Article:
Art and mathematics have a long but somewhat strained history. Well, that’s not quite true. It isn’t the intersection of art and mathematics that’s problematic, but our limited ability to understand and appreciate that relationship.
So images that are the result of mathematical calculations are immediately suspect as “not art”, and I’ll be the first to admit that Photoshop filters and Painter brushes that promise to make “paintings” out of photographs make this a very grey area (colorful, but grey).
But the proof, as they say, is in the putting, and the deciding factor is your response to the images.
Fractals are part of a branch of mathematics that embraces infinity, dealing with infinite recursions, infinite depth and capable of generating images represent edges of infinite length, wrapped within themselves in exquisite crinolations.
The term fractal, and the equations associated with it, are the work of mathematician Benoit Mandelbrot, who I wrote about back in June. Others have built on that work and there are a number of variations on the original equations.
One is the algorithm that creates Flame fractals, created by Scott Draves in 1992, graciously made open source and incorporated into Apophysis freeware fractal designing program for Windows, the Corel KPT Collection of commercial filters for Painter and Photoshop and The GIMP open source image editor for Linux and multiple other platforms. There is a central site devoted to Flame Fractals at flam3.com.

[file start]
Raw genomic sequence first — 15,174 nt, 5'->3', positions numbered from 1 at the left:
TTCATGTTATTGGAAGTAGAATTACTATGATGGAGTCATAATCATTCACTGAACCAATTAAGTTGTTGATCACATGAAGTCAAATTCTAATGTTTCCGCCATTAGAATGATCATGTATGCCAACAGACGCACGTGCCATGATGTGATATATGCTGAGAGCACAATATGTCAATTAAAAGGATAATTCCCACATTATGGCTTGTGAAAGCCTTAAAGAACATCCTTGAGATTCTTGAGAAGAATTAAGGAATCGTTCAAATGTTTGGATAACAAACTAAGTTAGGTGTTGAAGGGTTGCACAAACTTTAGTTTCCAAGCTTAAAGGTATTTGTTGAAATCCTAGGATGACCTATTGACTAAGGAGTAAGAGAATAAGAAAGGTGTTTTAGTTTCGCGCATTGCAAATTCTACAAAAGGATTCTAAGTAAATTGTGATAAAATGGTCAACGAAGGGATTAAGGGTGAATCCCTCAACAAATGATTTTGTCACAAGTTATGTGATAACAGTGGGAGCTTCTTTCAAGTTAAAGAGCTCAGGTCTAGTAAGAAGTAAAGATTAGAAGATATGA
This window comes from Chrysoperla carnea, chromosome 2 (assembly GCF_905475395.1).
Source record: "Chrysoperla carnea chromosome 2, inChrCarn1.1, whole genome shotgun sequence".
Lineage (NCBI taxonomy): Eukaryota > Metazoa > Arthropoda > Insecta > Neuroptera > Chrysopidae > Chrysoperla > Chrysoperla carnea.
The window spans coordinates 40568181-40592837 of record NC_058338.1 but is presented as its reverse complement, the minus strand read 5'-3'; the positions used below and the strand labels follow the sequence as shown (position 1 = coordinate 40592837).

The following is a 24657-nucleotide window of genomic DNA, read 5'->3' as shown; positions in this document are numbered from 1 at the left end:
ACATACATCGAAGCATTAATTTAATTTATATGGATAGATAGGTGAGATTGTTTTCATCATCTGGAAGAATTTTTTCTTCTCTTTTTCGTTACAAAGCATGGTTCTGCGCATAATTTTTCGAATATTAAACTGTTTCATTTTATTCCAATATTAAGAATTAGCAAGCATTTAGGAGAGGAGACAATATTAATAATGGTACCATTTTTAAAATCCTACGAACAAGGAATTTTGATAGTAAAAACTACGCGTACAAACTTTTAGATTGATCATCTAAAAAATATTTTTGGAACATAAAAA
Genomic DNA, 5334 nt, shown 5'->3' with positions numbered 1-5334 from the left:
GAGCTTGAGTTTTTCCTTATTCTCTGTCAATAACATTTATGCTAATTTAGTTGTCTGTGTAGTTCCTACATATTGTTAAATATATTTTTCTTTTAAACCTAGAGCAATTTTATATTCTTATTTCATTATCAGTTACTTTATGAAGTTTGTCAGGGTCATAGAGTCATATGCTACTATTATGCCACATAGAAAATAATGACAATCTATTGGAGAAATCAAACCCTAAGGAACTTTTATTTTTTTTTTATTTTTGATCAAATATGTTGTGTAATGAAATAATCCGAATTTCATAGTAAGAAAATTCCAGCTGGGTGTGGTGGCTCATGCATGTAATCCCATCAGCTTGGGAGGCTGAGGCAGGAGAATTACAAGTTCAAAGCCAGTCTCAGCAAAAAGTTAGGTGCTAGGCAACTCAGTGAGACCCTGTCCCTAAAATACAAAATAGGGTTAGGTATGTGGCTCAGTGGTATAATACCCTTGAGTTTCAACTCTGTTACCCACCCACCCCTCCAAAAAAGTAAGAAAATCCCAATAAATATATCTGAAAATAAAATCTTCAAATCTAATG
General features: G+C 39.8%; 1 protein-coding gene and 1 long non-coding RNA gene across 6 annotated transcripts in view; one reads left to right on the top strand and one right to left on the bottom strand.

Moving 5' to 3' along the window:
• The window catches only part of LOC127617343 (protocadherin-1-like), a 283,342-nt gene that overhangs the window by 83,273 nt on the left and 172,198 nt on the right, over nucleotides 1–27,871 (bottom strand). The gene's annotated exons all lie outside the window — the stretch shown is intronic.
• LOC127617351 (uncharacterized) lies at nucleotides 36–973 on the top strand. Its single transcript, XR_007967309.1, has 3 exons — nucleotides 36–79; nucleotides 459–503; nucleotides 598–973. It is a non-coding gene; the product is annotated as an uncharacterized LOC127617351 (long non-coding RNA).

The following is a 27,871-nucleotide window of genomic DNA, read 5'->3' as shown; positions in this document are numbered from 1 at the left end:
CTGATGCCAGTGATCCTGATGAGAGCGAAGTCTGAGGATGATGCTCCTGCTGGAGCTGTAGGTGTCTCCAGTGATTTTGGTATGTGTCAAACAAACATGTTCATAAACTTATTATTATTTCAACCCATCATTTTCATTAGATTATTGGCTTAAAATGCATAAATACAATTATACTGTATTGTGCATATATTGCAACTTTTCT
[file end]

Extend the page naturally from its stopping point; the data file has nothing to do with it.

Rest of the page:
So this is a form of mathematically generated images that you, or anyone else, can access and work with. If you view enough images created from this algorithm you’ll begin to see what is inherent in the math and what is the result of the artfulness and vision with which the parameters are manipulated to make images that stand out and are memorable, in somewhat the same manner as photography crossing the line from snapshots into art.
A nice place to start is this gallery of Flame Fractal images created by Roger Johnston on the Tech Republic site. Most of the images are linked to larger versions if you click on them, where you will begin to see the intricate detail of these wispy fantasias.
Images created using this math look as if they are delicately woven from gossamer threads of light, at times astonishingly organic in appearance, suggesting crystaline lettuce leaves, angelic wings or threads of cosmic wool. They are usually isolated into something that might be considered a virtual object or light sculpture composed of delicate lines of color interleaved with sheets of translucent patterns, cascading in not-quite-repetition and leading your eye into whorls of detail.
This kind of computer art invites your imagination to indulge in seeing images within the patterns and textures as readily as Max Ernst’s delerious decoupage, Jackson Pollock’s intricate drip-loop panoramas and, perhaps the best analogy of all, the dreamy “lay on your back on a Summer hillside” fantasies seen in passing clouds.